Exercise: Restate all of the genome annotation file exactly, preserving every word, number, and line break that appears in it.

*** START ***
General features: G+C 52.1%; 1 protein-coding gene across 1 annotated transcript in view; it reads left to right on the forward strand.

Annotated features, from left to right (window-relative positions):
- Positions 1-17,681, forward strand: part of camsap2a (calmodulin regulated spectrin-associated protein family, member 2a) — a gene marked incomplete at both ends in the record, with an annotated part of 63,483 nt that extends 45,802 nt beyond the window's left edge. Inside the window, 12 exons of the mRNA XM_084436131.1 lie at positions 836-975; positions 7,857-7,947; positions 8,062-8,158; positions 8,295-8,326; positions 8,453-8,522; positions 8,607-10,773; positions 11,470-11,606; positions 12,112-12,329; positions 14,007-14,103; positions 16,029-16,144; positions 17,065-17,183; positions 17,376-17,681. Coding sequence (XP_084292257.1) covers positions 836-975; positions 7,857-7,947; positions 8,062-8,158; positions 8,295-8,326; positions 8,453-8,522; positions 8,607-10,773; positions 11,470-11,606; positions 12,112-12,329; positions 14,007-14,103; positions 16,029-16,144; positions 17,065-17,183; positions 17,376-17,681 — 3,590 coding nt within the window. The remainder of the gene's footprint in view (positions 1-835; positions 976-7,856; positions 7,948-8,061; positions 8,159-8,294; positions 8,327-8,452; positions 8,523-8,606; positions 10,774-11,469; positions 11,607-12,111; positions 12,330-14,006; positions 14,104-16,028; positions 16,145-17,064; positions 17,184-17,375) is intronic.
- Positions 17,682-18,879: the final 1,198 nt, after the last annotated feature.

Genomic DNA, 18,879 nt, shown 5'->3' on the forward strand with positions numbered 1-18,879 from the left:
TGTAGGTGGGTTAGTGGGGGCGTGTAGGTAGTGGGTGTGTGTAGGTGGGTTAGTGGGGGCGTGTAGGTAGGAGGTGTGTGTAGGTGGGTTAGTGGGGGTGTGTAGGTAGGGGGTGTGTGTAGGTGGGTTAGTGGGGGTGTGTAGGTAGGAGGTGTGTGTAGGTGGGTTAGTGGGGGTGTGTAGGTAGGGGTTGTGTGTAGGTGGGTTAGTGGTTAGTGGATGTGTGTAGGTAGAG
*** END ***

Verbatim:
General features: G+C 52.1%; 1 protein-coding gene across 1 annotated transcript in view; it reads left to right on the forward strand.

Annotated features, from left to right (window-relative positions):
- Positions 1-17,681, forward strand: part of camsap2a (calmodulin regulated spectrin-associated protein family, member 2a) — a gene marked incomplete at both ends in the record, with an annotated part of 63,483 nt that extends 45,802 nt beyond the window's left edge. Inside the window, 12 exons of the mRNA XM_084436131.1 lie at positions 836-975; positions 7,857-7,947; positions 8,062-8,158; positions 8,295-8,326; positions 8,453-8,522; positions 8,607-10,773; positions 11,470-11,606; positions 12,112-12,329; positions 14,007-14,103; positions 16,029-16,144; positions 17,065-17,183; positions 17,376-17,681. Coding sequence (XP_084292257.1) covers positions 836-975; positions 7,857-7,947; positions 8,062-8,158; positions 8,295-8,326; positions 8,453-8,522; positions 8,607-10,773; positions 11,470-11,606; positions 12,112-12,329; positions 14,007-14,103; positions 16,029-16,144; positions 17,065-17,183; positions 17,376-17,681 — 3,590 coding nt within the window. The remainder of the gene's footprint in view (positions 1-835; positions 976-7,856; positions 7,948-8,061; positions 8,159-8,294; positions 8,327-8,452; positions 8,523-8,606; positions 10,774-11,469; positions 11,607-12,111; positions 12,330-14,006; positions 14,104-16,028; positions 16,145-17,064; positions 17,184-17,375) is intronic.
- Positions 17,682-18,879: the final 1,198 nt, after the last annotated feature.

Genomic DNA, 18,879 nt, shown 5'->3' on the forward strand with positions numbered 1-18,879 from the left:
TGTAGGTGGGTTAGTGGGGGCGTGTAGGTAGTGGGTGTGTGTAGGTGGGTTAGTGGGGGCGTGTAGGTAGGAGGTGTGTGTAGGTGGGTTAGTGGGGGTGTGTAGGTAGGGGGTGTGTGTAGGTGGGTTAGTGGGGGTGTGTAGGTAGGAGGTGTGTGTAGGTGGGTTAGTGGGGGTGTGTAGGTAGGGGTTGTGTGTAGGTGGGTTAGTGGTTAGTGGATGTGTGTAGGTAGAG